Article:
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Advice on Tax Filing Status for Separated and Divorced

blog image tax formsAdvice on Tax Filing Status for Separated or Divorced

Amy Jack, a tax professional shares the following knowledge… Your marital status on December 31st is your marital status for tax filing purposes.

If you filed for divorce but it is still pending on December 31st then you are still married and must file either married filing jointly or married filing separately or, in some circumstances, you may qualify for head of household status.

If your divorce was finalized before December 31st then you are not considered married on December 31 and cannot file married. You can file either single or, in some circumstances, you may qualify for head of household status.

To qualify for head of household filing status you must pay more than half of the cost of maintaining a home in which both you and a qualifying child live. If you are legally married on December 31st you must have not lived with your spouse for the entire last six months of the tax year to qualify for head of household status. Child support and alimony count as money you are paying toward the cost of maintaining the home in determining if you are paying more than half of the cost.

DOCUMENT when your spouse moves out and keep evidence. Is s/he paying for rent somewhere else? Did s/he change the address on his/her driver’s license?

DOCUMENT where your children spend their time. Keep a calendar to show which nights the children spend in your custody and which nights they spend with their other parent. Keep this with your tax records (and you will have it if you ever need it for court).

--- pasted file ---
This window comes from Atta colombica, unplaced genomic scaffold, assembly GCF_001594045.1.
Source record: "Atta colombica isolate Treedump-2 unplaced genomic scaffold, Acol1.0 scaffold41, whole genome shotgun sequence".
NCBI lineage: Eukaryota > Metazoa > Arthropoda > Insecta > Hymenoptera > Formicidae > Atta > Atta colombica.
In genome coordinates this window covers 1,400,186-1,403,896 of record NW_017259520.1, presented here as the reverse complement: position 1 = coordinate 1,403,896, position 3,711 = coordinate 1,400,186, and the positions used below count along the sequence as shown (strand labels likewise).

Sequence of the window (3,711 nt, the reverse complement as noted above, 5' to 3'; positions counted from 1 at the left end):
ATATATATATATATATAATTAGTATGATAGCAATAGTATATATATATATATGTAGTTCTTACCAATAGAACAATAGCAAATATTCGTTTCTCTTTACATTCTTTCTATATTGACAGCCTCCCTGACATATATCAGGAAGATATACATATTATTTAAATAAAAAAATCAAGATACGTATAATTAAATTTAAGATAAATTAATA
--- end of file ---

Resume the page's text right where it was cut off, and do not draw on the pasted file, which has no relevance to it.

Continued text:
If your child spent more nights with you than with the other parent then the IRS will favor you if there is a disagreement about claiming an exemption (this is why you need documentation). The IRS typically will not care what is written in the divorce documents unless particular child-specific information is spelled out in the document.

If you are not the custodial parent you must attach a Form 8332 (Release of Claim to Exemption for Child by Custodial Parent) to your tax return. If you do not have this form signed by the custodial parent and the exemption is contested by the custodial parent you will lose. Talk to your attorney about having this document signed by your spouse as part of your settlement if you will not be the custodial parent but expect to be claiming the child on your tax return.

Alimony (Spousal Support) is deductible by the payer and must be included in the spouse’s or former spouse’s income. Child support payments are neither deductible by the payer nor taxable to the payee.

PLEASE seek the advice of a tax professional for your individual situation! This article is for general tax information only and is not intended to be advice for any particular situation. See IRS Publication 504 for additional information.

Information compiled by Amy Jack, EA of ABJ & Associates, Inc.

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Disclosure of Material Connection: I have not received any compensation for writing this post. I am disclosing this in accordance with the Federal Trade Commission’s 16 CFR. Part 255: “Guides Concerning the Use of endorsements and Testimonials in Advertising.”

Disclaimer: This is my personal blog. The opinions I express here do not necessarily represent those of my organization, Transitions Resource, LLC. The information I provide is on an as-is basis. I make no representations as to accuracy, completeness, suitability, or validity of any information on this blog and will not be liable for any errors, omissions, or delays in this information or any losses, injuries, or damages arising from its use.

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